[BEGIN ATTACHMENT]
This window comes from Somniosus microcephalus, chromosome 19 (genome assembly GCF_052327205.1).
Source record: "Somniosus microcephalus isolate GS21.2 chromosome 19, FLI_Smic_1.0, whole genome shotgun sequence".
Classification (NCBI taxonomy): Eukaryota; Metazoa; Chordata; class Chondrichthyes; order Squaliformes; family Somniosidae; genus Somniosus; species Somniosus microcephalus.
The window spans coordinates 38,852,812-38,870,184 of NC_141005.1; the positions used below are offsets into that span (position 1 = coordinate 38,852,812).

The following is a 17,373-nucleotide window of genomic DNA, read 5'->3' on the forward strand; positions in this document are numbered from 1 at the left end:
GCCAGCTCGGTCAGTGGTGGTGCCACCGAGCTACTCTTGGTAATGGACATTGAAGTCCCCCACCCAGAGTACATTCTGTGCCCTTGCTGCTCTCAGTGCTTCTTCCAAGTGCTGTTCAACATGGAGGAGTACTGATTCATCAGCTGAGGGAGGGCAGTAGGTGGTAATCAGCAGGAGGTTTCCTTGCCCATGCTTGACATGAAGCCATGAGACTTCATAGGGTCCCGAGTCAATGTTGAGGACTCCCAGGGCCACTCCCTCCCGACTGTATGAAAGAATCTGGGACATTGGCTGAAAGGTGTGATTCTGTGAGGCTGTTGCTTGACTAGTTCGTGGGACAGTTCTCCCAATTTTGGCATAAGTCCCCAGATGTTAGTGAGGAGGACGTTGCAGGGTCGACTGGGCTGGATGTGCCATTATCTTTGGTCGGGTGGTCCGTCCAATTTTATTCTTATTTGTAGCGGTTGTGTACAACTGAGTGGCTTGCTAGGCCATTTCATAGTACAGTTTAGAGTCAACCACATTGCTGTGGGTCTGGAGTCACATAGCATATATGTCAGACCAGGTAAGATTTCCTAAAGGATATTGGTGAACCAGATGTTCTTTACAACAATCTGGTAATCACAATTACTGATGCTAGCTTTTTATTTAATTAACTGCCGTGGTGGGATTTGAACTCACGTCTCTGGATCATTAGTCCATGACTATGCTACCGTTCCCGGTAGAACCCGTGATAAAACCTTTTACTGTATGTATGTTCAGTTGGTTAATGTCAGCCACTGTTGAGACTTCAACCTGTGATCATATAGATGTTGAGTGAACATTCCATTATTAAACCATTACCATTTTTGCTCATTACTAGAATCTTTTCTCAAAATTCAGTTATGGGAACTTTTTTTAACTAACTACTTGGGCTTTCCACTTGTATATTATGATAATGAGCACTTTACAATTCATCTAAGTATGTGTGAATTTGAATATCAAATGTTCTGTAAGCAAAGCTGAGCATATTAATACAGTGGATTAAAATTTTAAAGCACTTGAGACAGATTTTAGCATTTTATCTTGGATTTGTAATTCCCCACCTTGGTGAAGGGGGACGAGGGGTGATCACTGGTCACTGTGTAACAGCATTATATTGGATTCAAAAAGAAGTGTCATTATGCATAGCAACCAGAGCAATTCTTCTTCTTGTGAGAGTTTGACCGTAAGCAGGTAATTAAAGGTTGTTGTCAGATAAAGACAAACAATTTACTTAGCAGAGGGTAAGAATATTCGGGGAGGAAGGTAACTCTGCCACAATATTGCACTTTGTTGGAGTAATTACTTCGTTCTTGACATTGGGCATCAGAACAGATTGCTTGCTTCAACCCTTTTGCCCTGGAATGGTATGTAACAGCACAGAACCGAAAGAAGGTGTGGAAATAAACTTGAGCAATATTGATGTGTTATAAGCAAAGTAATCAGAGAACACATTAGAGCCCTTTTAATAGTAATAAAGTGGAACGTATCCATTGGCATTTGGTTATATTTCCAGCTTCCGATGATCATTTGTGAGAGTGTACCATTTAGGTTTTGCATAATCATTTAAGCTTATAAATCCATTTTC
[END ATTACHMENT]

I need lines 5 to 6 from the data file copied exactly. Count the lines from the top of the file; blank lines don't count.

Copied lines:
The following is a 17,373-nucleotide window of genomic DNA, read 5'->3' on the forward strand; positions in this document are numbered from 1 at the left end:
GCCAGCTCGGTCAGTGGTGGTGCCACCGAGCTACTCTTGGTAATGGACATTGAAGTCCCCCACCCAGAGTACATTCTGTGCCCTTGCTGCTCTCAGTGCTTCTTCCAAGTGCTGTTCAACATGGAGGAGTACTGATTCATCAGCTGAGGGAGGGCAGTAGGTGGTAATCAGCAGGAGGTTTCCTTGCCCATGCTTGACATGAAGCCATGAGACTTCATAGGGTCCCGAGTCAATGTTGAGGACTCCCAGGGCCACTCCCTCCCGACTGTATGAAAGAATCTGGGACATTGGCTGAAAGGTGTGATTCTGTGAGGCTGTTGCTTGACTAGTTCGTGGGACAGTTCTCCCAATTTTGGCATAAGTCCCCAGATGTTAGTGAGGAGGACGTTGCAGGGTCGACTGGGCTGGATGTGCCATTATCTTTGGTCGGGTGGTCCGTCCAATTTTATTCTTATTTGTAGCGGTTGTGTACAACTGAGTGGCTTGCTAGGCCATTTCATAGTACAGTTTAGAGTCAACCACATTGCTGTGGGTCTGGAGTCACATAGCATATATGTCAGACCAGGTAAGATTTCCTAAAGGATATTGGTGAACCAGATGTTCTTTACAACAATCTGGTAATCACAATTACTGATGCTAGCTTTTTATTTAATTAACTGCCGTGGTGGGATTTGAACTCACGTCTCTGGATCATTAGTCCATGACTATGCTACCGTTCCCGGTAGAACCCGTGATAAAACCTTTTACTGTATGTATGTTCAGTTGGTTAATGTCAGCCACTGTTGAGACTTCAACCTGTGATCATATAGATGTTGAGTGAACATTCCATTATTAAACCATTACCATTTTTGCTCATTACTAGAATCTTTTCTCAAAATTCAGTTATGGGAACTTTTTTTAACTAACTACTTGGGCTTTCCACTTGTATATTATGATAATGAGCACTTTACAATTCATCTAAGTATGTGTGAATTTGAATATCAAATGTTCTGTAAGCAAAGCTGAGCATATTAATACAGTGGATTAAAATTTTAAAGCACTTGAGACAGATTTTAGCATTTTATCTTGGATTTGTAATTCCCCACCTTGGTGAAGGGGGACGAGGGGTGATCACTGGTCACTGTGTAACAGCATTATATTGGATTCAAAAAGAAGTGTCATTATGCATAGCAACCAGAGCAATTCTTCTTCTTGTGAGAGTTTGACCGTAAGCAGGTAATTAAAGGTTGTTGTCAGATAAAGACAAACAATTTACTTAGCAGAGGGTAAGAATATTCGGGGAGGAAGGTAACTCTGCCACAATATTGCACTTTGTTGGAGTAATTACTTCGTTCTTGACATTGGGCATCAGAACAGATTGCTTGCTTCAACCCTTTTGCCCTGGAATGGTATGTAACAGCACAGAACCGAAAGAAGGTGTGGAAATAAACTTGAGCAATATTGATGTGTTATAAGCAAAGTAATCAGAGAACACATTAGAGCCCTTTTAATAGTAATAAAGTGGAACGTATCCATTGGCATTTGGTTATATTTCCAGCTTCCGATGATCATTTGTGAGAGTGTACCATTTAGGTTTTGCATAATCATTTAAGCTTATAAATCCATTTTC